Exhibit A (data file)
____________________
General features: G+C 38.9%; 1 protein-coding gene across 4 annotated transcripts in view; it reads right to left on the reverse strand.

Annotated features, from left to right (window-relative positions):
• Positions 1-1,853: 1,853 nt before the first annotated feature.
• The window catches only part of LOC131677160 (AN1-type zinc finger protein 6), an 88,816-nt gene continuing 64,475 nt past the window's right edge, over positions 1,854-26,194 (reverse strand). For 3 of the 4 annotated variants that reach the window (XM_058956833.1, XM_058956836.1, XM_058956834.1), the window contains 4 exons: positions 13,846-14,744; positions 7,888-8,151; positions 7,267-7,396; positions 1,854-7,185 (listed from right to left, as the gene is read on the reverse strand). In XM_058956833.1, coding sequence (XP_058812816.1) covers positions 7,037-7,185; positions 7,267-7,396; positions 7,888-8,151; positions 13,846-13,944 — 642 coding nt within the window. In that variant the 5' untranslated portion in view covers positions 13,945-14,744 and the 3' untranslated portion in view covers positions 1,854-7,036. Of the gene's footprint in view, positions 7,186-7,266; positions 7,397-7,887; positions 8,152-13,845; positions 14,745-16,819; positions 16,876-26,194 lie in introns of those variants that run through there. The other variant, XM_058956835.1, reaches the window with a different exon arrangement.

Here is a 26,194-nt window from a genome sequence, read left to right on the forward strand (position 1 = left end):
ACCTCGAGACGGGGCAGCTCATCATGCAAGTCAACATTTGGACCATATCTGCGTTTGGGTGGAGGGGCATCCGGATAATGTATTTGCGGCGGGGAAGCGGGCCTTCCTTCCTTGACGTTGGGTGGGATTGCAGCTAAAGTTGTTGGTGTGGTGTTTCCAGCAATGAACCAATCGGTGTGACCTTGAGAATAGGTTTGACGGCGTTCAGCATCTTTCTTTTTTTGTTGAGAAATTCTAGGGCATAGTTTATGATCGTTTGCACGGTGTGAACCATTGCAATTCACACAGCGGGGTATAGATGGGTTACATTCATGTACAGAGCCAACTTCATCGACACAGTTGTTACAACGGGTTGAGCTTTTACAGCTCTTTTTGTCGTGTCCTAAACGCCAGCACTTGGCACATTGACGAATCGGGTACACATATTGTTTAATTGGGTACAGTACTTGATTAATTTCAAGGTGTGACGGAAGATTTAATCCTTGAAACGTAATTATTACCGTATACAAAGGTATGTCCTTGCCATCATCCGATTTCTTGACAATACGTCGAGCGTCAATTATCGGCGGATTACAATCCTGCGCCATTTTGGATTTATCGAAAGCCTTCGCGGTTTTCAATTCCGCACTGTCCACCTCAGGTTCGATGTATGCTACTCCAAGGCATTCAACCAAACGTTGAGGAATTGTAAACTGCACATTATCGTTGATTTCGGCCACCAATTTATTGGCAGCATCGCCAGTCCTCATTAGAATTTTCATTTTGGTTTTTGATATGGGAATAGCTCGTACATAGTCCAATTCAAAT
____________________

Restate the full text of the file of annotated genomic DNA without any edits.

General features: G+C 38.9%; 1 protein-coding gene across 4 annotated transcripts in view; it reads right to left on the reverse strand.

Annotated features, from left to right (window-relative positions):
• Positions 1-1,853: 1,853 nt before the first annotated feature.
• The window catches only part of LOC131677160 (AN1-type zinc finger protein 6), an 88,816-nt gene continuing 64,475 nt past the window's right edge, over positions 1,854-26,194 (reverse strand). For 3 of the 4 annotated variants that reach the window (XM_058956833.1, XM_058956836.1, XM_058956834.1), the window contains 4 exons: positions 13,846-14,744; positions 7,888-8,151; positions 7,267-7,396; positions 1,854-7,185 (listed from right to left, as the gene is read on the reverse strand). In XM_058956833.1, coding sequence (XP_058812816.1) covers positions 7,037-7,185; positions 7,267-7,396; positions 7,888-8,151; positions 13,846-13,944 — 642 coding nt within the window. In that variant the 5' untranslated portion in view covers positions 13,945-14,744 and the 3' untranslated portion in view covers positions 1,854-7,036. Of the gene's footprint in view, positions 7,186-7,266; positions 7,397-7,887; positions 8,152-13,845; positions 14,745-16,819; positions 16,876-26,194 lie in introns of those variants that run through there. The other variant, XM_058956835.1, reaches the window with a different exon arrangement.

Here is a 26,194-nt window from a genome sequence, read left to right on the forward strand (position 1 = left end):
ACCTCGAGACGGGGCAGCTCATCATGCAAGTCAACATTTGGACCATATCTGCGTTTGGGTGGAGGGGCATCCGGATAATGTATTTGCGGCGGGGAAGCGGGCCTTCCTTCCTTGACGTTGGGTGGGATTGCAGCTAAAGTTGTTGGTGTGGTGTTTCCAGCAATGAACCAATCGGTGTGACCTTGAGAATAGGTTTGACGGCGTTCAGCATCTTTCTTTTTTTGTTGAGAAATTCTAGGGCATAGTTTATGATCGTTTGCACGGTGTGAACCATTGCAATTCACACAGCGGGGTATAGATGGGTTACATTCATGTACAGAGCCAACTTCATCGACACAGTTGTTACAACGGGTTGAGCTTTTACAGCTCTTTTTGTCGTGTCCTAAACGCCAGCACTTGGCACATTGACGAATCGGGTACACATATTGTTTAATTGGGTACAGTACTTGATTAATTTCAAGGTGTGACGGAAGATTTAATCCTTGAAACGTAATTATTACCGTATACAAAGGTATGTCCTTGCCATCATCCGATTTCTTGACAATACGTCGAGCGTCAATTATCGGCGGATTACAATCCTGCGCCATTTTGGATTTATCGAAAGCCTTCGCGGTTTTCAATTCCGCACTGTCCACCTCAGGTTCGATGTATGCTACTCCAAGGCATTCAACCAAACGTTGAGGAATTGTAAACTGCACATTATCGTTGATTTCGGCCACCAATTTATTGGCAGCATCGCCAGTCCTCATTAGAATTTTCATTTTGGTTTTTGATATGGGAATAGCTCGTACATAGTCCAATTCAAAT